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California Enacts National Popular Vote


Governor Brown today signed the National Popular Vote bill, which will award California's electoral votes to the winner of the overall popular vote in the entire United States. Since 2006, The National Popular Vote plan has been enacted by jurisdictions representing 132 electoral votes, 49% of the total 270 needed for the law to go into effect.

“California has joined a growing number of states unwilling to relegate themselves to the status of bystander in presidential elections,” said John Koza, Founder and Chairman of the non-partisan National Popular Vote organization. “This is a milestone in our effort to make sure every vote counts.”

The legislation only goes into effect when enacted by states with a majority (270 of 538) of the electoral votes. To date it has been adopted by eight states – California, Vermont, Massachusetts, New Jersey, Maryland, Illinois, Washington, Hawaii and the District of Columbia. It is under consideration in every state in the country.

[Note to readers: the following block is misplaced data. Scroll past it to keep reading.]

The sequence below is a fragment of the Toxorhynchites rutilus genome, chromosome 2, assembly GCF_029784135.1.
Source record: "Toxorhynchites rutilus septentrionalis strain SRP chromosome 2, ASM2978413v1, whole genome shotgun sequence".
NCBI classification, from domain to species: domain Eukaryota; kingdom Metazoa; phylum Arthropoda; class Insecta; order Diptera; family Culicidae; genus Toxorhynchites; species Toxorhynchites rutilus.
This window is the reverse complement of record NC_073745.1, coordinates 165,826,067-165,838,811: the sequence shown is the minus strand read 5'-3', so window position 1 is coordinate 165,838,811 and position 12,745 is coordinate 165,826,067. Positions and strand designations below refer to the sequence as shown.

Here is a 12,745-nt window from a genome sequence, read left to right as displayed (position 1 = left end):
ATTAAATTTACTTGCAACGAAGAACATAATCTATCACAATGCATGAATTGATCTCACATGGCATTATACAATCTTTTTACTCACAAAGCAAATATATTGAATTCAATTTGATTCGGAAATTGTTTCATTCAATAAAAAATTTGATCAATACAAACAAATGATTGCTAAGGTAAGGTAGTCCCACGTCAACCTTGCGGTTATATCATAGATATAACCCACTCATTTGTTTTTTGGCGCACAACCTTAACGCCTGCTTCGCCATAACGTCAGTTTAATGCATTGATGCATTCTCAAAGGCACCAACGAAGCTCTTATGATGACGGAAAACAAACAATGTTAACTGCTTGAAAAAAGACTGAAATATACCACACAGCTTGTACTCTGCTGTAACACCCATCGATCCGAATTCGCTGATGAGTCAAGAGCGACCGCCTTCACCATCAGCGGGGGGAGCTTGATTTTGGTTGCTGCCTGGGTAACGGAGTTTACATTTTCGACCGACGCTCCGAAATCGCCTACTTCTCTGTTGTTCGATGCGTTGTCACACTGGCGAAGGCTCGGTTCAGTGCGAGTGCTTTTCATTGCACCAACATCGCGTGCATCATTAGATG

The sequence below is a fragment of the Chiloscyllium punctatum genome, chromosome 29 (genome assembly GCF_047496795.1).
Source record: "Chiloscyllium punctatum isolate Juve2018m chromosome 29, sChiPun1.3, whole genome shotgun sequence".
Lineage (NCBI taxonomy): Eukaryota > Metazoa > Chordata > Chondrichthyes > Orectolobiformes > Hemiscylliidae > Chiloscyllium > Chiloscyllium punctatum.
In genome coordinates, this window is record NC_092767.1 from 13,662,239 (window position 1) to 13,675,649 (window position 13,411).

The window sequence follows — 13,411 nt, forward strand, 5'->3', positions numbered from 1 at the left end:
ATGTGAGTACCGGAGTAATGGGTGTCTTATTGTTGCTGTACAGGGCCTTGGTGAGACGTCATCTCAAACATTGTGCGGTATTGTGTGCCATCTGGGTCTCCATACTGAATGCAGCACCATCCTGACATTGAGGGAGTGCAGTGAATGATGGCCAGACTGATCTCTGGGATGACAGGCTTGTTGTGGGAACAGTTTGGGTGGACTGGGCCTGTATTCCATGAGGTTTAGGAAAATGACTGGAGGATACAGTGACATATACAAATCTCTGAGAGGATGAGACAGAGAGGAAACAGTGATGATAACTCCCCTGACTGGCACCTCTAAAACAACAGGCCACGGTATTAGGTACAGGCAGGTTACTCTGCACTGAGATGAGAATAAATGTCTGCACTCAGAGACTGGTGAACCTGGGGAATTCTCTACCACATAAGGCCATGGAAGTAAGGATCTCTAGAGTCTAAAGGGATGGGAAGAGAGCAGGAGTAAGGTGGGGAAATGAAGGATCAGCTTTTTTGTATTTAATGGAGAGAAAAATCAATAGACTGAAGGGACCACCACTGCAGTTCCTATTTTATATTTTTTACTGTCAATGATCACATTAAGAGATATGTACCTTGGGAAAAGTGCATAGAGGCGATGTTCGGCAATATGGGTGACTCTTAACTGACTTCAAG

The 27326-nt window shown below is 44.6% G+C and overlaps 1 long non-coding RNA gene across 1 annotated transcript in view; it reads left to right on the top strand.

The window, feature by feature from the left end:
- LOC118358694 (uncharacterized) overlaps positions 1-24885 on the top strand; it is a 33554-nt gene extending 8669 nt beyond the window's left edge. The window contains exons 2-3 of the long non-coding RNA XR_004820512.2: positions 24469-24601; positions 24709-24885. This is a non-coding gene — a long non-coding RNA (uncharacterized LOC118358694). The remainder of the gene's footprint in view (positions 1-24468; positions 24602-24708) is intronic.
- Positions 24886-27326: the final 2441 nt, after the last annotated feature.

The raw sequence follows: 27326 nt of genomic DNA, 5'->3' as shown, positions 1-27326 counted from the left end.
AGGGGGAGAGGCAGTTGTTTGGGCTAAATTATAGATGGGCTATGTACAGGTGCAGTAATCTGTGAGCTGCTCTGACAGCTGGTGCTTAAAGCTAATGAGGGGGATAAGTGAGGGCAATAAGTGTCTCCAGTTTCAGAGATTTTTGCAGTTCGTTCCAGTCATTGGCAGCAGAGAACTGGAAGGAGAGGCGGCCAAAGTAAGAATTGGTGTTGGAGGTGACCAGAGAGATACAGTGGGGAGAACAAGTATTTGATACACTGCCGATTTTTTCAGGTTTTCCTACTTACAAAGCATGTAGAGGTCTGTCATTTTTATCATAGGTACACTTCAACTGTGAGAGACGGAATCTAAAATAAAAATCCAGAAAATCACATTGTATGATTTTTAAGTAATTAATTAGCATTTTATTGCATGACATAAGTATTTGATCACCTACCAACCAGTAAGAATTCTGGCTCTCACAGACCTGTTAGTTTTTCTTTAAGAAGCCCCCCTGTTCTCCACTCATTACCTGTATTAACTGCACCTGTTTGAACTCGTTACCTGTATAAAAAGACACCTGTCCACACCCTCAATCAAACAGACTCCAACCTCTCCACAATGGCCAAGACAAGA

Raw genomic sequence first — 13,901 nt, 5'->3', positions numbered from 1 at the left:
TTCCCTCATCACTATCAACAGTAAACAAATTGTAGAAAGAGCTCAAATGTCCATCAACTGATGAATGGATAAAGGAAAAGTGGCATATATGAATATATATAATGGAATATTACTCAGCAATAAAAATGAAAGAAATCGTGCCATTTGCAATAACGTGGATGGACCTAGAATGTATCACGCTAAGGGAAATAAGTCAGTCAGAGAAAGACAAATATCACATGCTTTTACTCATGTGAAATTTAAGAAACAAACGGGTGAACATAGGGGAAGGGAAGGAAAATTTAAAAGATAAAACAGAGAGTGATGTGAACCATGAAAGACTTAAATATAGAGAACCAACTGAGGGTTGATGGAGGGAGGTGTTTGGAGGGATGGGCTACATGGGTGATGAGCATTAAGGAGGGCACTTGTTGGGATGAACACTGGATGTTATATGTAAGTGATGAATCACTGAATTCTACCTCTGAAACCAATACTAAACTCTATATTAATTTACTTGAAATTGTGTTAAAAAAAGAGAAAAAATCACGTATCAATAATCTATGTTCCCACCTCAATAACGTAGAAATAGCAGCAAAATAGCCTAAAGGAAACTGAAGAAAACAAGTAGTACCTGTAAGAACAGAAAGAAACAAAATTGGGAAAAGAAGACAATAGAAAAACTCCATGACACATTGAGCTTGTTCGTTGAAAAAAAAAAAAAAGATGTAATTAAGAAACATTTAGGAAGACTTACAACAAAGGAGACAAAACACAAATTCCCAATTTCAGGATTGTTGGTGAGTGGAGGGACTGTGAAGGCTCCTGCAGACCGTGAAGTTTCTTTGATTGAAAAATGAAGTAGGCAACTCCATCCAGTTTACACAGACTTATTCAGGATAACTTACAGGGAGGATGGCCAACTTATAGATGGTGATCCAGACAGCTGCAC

"It comes down to states deciding they are tired of having their voters be ignored in presidential elections,” said Tom Golisano, the national spokesperson for National Popular Vote. "The president we choose represents this entire nation, and we should all count when making that choice.”

The bill passed the Senate in late July. California is the ninth state to enact the National Popular Vote bill, which was sponsored in California by Assembly member Jerry Hill (D-San Mateo).

National Popular Vote
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